Iberoamerican Journal of Medicine
Iberoamerican Journal of Medicine

Reducing bacterial antibiotic resistance by targeting bacterial metabolic pathways and disrupting RND efflux pump activity

Reducir la resistencia a los antibióticos bacterianos al dirigirse a las vías metabólicas bacterianas e interrumpir la actividad de la bomba de salida de RND

Tatiana Hillman

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Antibiotic resistance is a significant issue for the medical community, worldwide. Many bacteria develop drug resistance by utilizing multidrug resistant or MDR efflux pumps that can export antibiotics from bacterial cells. Antibiotics are expelled from bacteria by efflux pumps a part of the resistance nodulation division (RND) family. Types of RND efflux pumps include the AcrAB-TolC tripartite protein pump. There are an excessive number of antibiotic compounds that have been discovered; however, only a few antibiotics are effective against MDR bacteria. Many bacteria become drug resistant when sharing genes that encode MDR efflux pump expression. MDR efflux pump encoding genes are incorporated into plasmids and then shared among bacteria. As a consequence, advancements in genetic engineering can sufficiently target and edit pathogenic bacterial genomes for perturbing drug resistance mechanisms. In this perspective and review, support will be provided for utilizing genetic modifications as an antimicrobial approach and tool that may effectively combat bacterial MDR. Ayhan et al. found that deleting acrB, acrA, and tolC increased the levels of antibiotic sensitivity in Escherichia coli. Researchers also found that glucose, glutamate, and fructose all induced the absorption of antibiotics by upregulating the gene expression of maeA and maeB that is a part of the MAL-pyruvate pathway. Therefore, the current perspective and review will discuss the potential efficacy of reducing antibiotic resistance by inhibiting genes that encode efflux protein pump expression while simultaneously upregulating metabolic genes for increased antibiotic uptake.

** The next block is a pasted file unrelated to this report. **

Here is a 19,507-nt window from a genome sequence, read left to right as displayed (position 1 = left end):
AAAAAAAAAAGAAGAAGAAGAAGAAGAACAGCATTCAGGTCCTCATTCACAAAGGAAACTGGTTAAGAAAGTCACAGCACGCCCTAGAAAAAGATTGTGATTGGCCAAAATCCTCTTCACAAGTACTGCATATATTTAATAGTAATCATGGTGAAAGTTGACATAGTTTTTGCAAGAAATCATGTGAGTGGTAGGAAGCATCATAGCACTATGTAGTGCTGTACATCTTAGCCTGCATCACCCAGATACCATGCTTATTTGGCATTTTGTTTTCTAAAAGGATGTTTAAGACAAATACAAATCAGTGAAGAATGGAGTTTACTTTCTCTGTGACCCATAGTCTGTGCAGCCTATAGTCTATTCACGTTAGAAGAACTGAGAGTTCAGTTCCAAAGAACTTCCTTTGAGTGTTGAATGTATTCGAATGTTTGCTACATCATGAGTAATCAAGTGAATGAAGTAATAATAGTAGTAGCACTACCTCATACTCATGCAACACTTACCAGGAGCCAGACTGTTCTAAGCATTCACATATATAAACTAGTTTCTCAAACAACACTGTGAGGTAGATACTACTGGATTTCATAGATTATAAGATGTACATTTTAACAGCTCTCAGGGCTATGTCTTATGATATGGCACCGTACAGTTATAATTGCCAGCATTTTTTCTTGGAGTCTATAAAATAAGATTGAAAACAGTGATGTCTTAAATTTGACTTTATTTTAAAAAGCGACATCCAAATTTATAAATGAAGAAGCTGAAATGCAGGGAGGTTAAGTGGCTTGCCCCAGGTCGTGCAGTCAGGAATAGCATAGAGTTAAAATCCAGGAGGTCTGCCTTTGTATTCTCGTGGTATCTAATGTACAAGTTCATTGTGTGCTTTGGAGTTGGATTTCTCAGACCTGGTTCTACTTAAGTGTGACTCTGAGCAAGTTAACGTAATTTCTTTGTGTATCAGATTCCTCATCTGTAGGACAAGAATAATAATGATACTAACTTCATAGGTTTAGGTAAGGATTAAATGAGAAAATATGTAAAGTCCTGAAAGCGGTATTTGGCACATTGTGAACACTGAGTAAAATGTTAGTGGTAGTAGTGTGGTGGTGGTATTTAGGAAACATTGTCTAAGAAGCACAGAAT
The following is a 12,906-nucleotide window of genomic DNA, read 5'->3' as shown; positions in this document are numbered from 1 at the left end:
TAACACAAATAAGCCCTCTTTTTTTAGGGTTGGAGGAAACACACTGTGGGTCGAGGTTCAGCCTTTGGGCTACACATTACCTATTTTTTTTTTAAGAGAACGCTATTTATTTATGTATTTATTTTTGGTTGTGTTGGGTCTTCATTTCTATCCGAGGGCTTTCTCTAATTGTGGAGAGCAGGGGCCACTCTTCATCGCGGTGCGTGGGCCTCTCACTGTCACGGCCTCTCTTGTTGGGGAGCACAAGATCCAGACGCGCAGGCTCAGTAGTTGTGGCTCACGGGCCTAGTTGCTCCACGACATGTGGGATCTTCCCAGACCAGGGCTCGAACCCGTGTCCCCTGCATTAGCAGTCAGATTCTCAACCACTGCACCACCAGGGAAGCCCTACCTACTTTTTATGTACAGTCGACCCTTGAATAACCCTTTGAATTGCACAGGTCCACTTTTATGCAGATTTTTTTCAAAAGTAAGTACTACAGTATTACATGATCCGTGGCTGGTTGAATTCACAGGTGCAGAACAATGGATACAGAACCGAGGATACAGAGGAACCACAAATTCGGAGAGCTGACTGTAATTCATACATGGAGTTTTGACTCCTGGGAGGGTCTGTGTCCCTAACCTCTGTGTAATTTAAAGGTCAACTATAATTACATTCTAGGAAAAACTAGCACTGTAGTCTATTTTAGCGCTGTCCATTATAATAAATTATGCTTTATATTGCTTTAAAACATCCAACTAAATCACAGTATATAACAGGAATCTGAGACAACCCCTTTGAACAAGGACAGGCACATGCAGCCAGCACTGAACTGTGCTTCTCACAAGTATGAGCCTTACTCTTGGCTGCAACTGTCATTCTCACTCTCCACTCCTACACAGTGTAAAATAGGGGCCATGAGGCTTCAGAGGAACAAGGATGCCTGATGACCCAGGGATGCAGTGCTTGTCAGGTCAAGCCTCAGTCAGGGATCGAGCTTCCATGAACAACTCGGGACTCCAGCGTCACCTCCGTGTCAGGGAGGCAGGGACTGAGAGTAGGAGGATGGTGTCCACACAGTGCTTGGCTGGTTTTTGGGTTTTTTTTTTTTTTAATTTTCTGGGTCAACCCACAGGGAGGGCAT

Efflux pump; Antibiotic resistance; Bacterial metabolic pathways


La resistencia a los antibióticos es un problema importante para la comunidad médica en todo el mundo. Muchas bacterias desarrollan resistencia a los fármacos mediante el uso de bombas de eflujo MDR o resistentes a múltiples fármacos que pueden exportar antibióticos de las células bacterianas. Los antibióticos se expulsan de las bacterias mediante bombas de eflujo que forman parte de la familia de la división de nodulación de resistencia (RND). Los tipos de bombas de eflujo RND incluyen la bomba de proteínas tripartita AcrAB-TolC. Hay un número excesivo de compuestos antibióticos que se han descubierto; sin embargo, solo unos pocos antibióticos son eficaces contra la bacteria MDR. Muchas bacterias se vuelven resistentes a los fármacos cuando comparten genes que codifican la expresión de la bomba de eflujo MDR. Los genes que codifican la bomba de eflujo MDR se incorporan a los plásmidos y luego se comparten entre las bacterias. Como consecuencia, los avances en la ingeniería genética pueden apuntar y editar suficientemente los genomas bacterianos patógenos para perturbar los mecanismos de resistencia a los medicamentos. En esta perspectiva y revisión, se brindará apoyo para utilizar modificaciones genéticas como un enfoque y una herramienta antimicrobianos que pueden combatir eficazmente la MDR bacteriana. Ayhan y col. encontraron que la eliminación de acrB, acrA y tolC aumentaba los niveles de sensibilidad a los antibióticos en Escherichia coli. Los investigadores también encontraron que la glucosa, el glutamato y la fructosa inducían la absorción de antibióticos al regular al alza la expresión génica de maeA y maeB que es parte de la vía MAL-piruvato. Por lo tanto, la perspectiva actual y la revisión discutirán la eficacia potencial de reducir la resistencia a los antibióticos al inhibir los genes que codifican la expresión de la bomba de proteínas de salida y, al mismo tiempo, regular al alza los genes metabólicos para una mayor absorción de antibióticos.

Palabras clave

Bomba de flujo; Resistencia antibiótica; Vías metabólicas bacterianas


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